In this analysis, my focus will be on developing a perspective on Jernigan Capital Inc’s (NYSE:JCAP) latest ownership structure, a less discussed, but important factor. The impact of a company’s ownership structure affects both its short- and long-term performance. If an activist institution invests the same amount of capital in a stock as a passive long-term pension fund, the implications are potentially different for key corporate financing decisions such as the use of excess cash or the source of financing. While these are more of a long-term investor’s concern, short-term investors may find the impact of institutional trading overwhelming enough to lose out on what could be a potential opportunity. Therefore, I will take a look at JCAP’s shareholders in more detail.
Institutional OwnershipIn JCAP’s case, institutional ownership stands at 61.05%, significant enough to cause considerable price moves in the case of large institutional transactions, especially when there is a low level of public shares available on the market to trade. These moves, at least in the short-term, are generally observed in an institutional ownership mix comprising of active stock pickers, in particular levered hedge funds, which can cause large price swings. For shareholders in JCAP, sharp price movements may not be a major concern as active hedge funds hold a relatively small stake in the company. Although this doesn’t necessarily lead to high short-term volatility, we should dig deeper into JCAP’s ownership structure to find how the remaining owner types can affect its investment profile.
Insider OwnershipI find insiders are an important group of stakeholders, who are directly involved in making key decisions related to the use of capital. In essence, insider ownership is more about the alignment of shareholders’ interests with the management. With a stake of 4.51%, insiders seem to have some alignment of interest with shareholders. A higher level of insider ownership has been found to reflect the choosing of projects with higher return on investments compared to lower returning projects for the sake of expansion. I will also like to check what insiders have been doing recently with their holdings. Insider buying may be a sign of upbeat future expectations, however, selling doesn’t necessarily mean the opposite as insiders may be motivated by their personal financial needs.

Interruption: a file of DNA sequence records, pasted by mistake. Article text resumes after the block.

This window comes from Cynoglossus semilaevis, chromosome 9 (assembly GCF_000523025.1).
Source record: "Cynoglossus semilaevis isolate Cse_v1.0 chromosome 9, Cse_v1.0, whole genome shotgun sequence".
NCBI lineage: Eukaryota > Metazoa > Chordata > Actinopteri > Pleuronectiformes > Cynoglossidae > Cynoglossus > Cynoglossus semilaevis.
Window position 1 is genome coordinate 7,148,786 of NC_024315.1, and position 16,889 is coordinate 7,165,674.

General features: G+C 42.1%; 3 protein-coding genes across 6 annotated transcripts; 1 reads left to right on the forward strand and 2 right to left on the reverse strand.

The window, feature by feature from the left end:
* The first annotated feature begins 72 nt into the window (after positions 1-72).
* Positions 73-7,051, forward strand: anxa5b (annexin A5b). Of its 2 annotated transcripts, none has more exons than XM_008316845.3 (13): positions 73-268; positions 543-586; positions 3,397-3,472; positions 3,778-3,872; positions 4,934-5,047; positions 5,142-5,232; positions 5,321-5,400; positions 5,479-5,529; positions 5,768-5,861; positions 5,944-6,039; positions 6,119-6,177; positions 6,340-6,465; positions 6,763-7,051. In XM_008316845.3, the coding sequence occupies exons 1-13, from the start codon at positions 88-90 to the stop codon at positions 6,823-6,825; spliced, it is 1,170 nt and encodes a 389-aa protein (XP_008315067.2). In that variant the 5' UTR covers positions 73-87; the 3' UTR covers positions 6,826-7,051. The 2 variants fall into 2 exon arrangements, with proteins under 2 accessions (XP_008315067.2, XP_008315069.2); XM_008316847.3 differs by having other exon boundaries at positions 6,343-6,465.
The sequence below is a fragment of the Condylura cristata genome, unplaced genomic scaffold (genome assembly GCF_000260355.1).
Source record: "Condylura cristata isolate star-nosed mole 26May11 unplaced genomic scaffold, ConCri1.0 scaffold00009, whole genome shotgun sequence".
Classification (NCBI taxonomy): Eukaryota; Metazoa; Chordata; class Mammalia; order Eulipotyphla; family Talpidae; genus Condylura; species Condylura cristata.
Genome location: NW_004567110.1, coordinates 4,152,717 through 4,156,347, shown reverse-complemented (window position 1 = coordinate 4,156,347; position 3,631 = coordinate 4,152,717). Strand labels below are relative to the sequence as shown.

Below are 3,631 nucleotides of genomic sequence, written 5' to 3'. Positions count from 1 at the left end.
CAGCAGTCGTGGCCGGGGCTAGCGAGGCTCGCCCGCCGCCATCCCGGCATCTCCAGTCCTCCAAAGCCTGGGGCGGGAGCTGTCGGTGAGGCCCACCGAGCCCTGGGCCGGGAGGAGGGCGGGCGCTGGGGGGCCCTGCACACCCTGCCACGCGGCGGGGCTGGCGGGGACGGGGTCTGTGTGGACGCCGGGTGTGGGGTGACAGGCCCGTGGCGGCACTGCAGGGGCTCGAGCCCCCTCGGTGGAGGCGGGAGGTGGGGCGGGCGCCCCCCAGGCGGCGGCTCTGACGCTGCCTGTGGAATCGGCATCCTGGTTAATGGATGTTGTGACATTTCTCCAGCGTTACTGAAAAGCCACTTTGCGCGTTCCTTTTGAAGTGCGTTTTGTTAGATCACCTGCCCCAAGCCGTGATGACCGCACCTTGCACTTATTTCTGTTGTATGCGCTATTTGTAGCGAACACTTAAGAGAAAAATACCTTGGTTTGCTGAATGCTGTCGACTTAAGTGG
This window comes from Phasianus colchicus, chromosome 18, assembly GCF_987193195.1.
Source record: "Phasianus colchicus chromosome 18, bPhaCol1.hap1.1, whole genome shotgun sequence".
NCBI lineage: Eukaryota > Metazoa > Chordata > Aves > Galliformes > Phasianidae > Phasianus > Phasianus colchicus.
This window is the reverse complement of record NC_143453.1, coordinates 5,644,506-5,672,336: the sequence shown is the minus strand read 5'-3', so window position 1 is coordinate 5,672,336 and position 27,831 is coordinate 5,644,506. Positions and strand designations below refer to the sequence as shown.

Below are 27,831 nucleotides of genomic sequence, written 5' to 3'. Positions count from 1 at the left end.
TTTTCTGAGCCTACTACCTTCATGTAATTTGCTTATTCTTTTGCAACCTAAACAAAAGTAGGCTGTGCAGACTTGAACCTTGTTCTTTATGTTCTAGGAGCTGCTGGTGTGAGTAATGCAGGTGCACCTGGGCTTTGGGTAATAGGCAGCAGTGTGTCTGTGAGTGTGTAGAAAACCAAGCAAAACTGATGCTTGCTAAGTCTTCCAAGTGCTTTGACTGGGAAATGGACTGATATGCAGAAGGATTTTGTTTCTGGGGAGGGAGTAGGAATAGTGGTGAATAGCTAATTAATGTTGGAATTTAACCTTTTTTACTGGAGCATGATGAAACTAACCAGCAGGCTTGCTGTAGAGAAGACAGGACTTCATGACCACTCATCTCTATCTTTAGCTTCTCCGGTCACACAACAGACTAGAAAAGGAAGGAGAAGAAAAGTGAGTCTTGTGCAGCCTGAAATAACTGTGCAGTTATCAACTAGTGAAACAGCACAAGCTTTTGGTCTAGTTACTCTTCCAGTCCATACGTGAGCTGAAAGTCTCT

General Public OwnershipA big stake of 34.44% in JCAP is held by the general public. With this size of ownership, retail investors can collectively play a role in major company policies that affect shareholders returns, including executive remuneration and the appointment of directors. They can also exercise the power to decline an acquisition or merger that may not improve profitability.
The company’s high institutional ownership makes margin of safety a very important consideration to existing investors since long bull and bear trends often emerge when these big-ticket investors see a change in long-term potential of the company. This is to avoid getting trapped in a sustained sell-off that is often observed in stocks with this level of institutional participation. However, if you are building an investment case for JCAP, ownership structure alone should not dictate your decision to buy or sell the stock. Rather, you should be examining fundamental factors such as the intrinsic valuation, which is a key driver of Jernigan Capital’s share price. I highly recommend you to complete your research by taking a look at the following:
- Future Outlook: What are well-informed industry analysts predicting for JCAP’s future growth? Take a look at our free research report of analyst consensus for JCAP’s outlook.
- Financial Health: Is JCAP’s operations financially sustainable? Balance sheets can be hard to analyze, which is why we’ve done it for you. Check out our financial health checks here.
- Other High-Performing Stocks: Are there other stocks that provide better prospects with proven track records? Explore our free list of these great stocks here.
To help readers see past the short term volatility of the financial market, we aim to bring you a long-term focused research analysis purely driven by fundamental data. Note that our analysis does not factor in the latest price-sensitive company announcements.
The author is an independent contributor and at the time of publication had no position in the stocks mentioned. For errors that warrant correction please contact the editor at firstname.lastname@example.org.